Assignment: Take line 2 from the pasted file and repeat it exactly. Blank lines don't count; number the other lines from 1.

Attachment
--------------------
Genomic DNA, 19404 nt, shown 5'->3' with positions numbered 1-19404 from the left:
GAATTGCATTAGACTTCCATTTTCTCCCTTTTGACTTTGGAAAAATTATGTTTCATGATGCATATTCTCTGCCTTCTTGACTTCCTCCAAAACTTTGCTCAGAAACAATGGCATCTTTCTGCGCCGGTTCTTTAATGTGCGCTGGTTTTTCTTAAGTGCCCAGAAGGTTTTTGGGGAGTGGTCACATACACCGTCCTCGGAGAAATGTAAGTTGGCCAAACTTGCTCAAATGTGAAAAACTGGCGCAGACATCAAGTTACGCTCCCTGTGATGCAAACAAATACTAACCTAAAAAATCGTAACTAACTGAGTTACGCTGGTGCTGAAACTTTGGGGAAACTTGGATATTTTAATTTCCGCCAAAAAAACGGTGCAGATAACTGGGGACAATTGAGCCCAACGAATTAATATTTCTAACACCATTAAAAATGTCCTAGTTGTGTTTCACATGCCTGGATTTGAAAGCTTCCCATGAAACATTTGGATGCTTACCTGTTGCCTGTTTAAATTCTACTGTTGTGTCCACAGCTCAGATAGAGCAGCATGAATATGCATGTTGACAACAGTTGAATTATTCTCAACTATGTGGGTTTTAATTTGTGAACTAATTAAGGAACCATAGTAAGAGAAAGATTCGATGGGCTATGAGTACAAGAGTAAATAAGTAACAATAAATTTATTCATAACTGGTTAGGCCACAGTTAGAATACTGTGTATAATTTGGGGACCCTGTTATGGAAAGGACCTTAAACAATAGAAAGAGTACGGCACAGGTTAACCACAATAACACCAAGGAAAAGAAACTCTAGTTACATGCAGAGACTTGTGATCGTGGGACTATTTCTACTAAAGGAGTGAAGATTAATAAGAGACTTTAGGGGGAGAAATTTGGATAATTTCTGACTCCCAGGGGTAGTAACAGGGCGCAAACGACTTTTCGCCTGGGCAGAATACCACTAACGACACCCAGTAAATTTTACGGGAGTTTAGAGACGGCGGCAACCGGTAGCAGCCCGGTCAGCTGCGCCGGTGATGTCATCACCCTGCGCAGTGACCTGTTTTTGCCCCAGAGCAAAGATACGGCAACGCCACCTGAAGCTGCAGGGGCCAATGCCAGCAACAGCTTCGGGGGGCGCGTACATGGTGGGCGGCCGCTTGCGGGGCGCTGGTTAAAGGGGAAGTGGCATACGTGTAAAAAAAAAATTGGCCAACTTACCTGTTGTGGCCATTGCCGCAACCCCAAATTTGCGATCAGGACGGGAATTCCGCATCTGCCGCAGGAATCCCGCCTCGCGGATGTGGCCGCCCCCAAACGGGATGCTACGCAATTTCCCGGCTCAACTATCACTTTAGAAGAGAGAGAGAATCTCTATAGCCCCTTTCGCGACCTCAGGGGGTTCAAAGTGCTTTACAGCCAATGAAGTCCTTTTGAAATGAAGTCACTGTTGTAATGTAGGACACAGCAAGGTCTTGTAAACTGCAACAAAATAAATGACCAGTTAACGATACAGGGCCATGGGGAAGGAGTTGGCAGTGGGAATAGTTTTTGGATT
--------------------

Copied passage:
GAATTGCATTAGACTTCCATTTTCTCCCTTTTGACTTTGGAAAAATTATGTTTCATGATGCATATTCTCTGCCTTCTTGACTTCCTCCAAAACTTTGCTCAGAAACAATGGCATCTTTCTGCGCCGGTTCTTTAATGTGCGCTGGTTTTTCTTAAGTGCCCAGAAGGTTTTTGGGGAGTGGTCACATACACCGTCCTCGGAGAAATGTAAGTTGGCCAAACTTGCTCAAATGTGAAAAACTGGCGCAGACATCAAGTTACGCTCCCTGTGATGCAAACAAATACTAACCTAAAAAATCGTAACTAACTGAGTTACGCTGGTGCTGAAACTTTGGGGAAACTTGGATATTTTAATTTCCGCCAAAAAAACGGTGCAGATAACTGGGGACAATTGAGCCCAACGAATTAATATTTCTAACACCATTAAAAATGTCCTAGTTGTGTTTCACATGCCTGGATTTGAAAGCTTCCCATGAAACATTTGGATGCTTACCTGTTGCCTGTTTAAATTCTACTGTTGTGTCCACAGCTCAGATAGAGCAGCATGAATATGCATGTTGACAACAGTTGAATTATTCTCAACTATGTGGGTTTTAATTTGTGAACTAATTAAGGAACCATAGTAAGAGAAAGATTCGATGGGCTATGAGTACAAGAGTAAATAAGTAACAATAAATTTATTCATAACTGGTTAGGCCACAGTTAGAATACTGTGTATAATTTGGGGACCCTGTTATGGAAAGGACCTTAAACAATAGAAAGAGTACGGCACAGGTTAACCACAATAACACCAAGGAAAAGAAACTCTAGTTACATGCAGAGACTTGTGATCGTGGGACTATTTCTACTAAAGGAGTGAAGATTAATAAGAGACTTTAGGGGGAGAAATTTGGATAATTTCTGACTCCCAGGGGTAGTAACAGGGCGCAAACGACTTTTCGCCTGGGCAGAATACCACTAACGACACCCAGTAAATTTTACGGGAGTTTAGAGACGGCGGCAACCGGTAGCAGCCCGGTCAGCTGCGCCGGTGATGTCATCACCCTGCGCAGTGACCTGTTTTTGCCCCAGAGCAAAGATACGGCAACGCCACCTGAAGCTGCAGGGGCCAATGCCAGCAACAGCTTCGGGGGGCGCGTACATGGTGGGCGGCCGCTTGCGGGGCGCTGGTTAAAGGGGAAGTGGCATACGTGTAAAAAAAAAATTGGCCAACTTACCTGTTGTGGCCATTGCCGCAACCCCAAATTTGCGATCAGGACGGGAATTCCGCATCTGCCGCAGGAATCCCGCCTCGCGGATGTGGCCGCCCCCAAACGGGATGCTACGCAATTTCCCGGCTCAACTATCACTTTAGAAGAGAGAGAGAATCTCTATAGCCCCTTTCGCGACCTCAGGGGGTTCAAAGTGCTTTACAGCCAATGAAGTCCTTTTGAAATGAAGTCACTGTTGTAATGTAGGACACAGCAAGGTCTTGTAAACTGCAACAAAATAAATGACCAGTTAACGATACAGGGCCATGGGGAAGGAGTTGGCAGTGGGAATAGTTTTTGGATT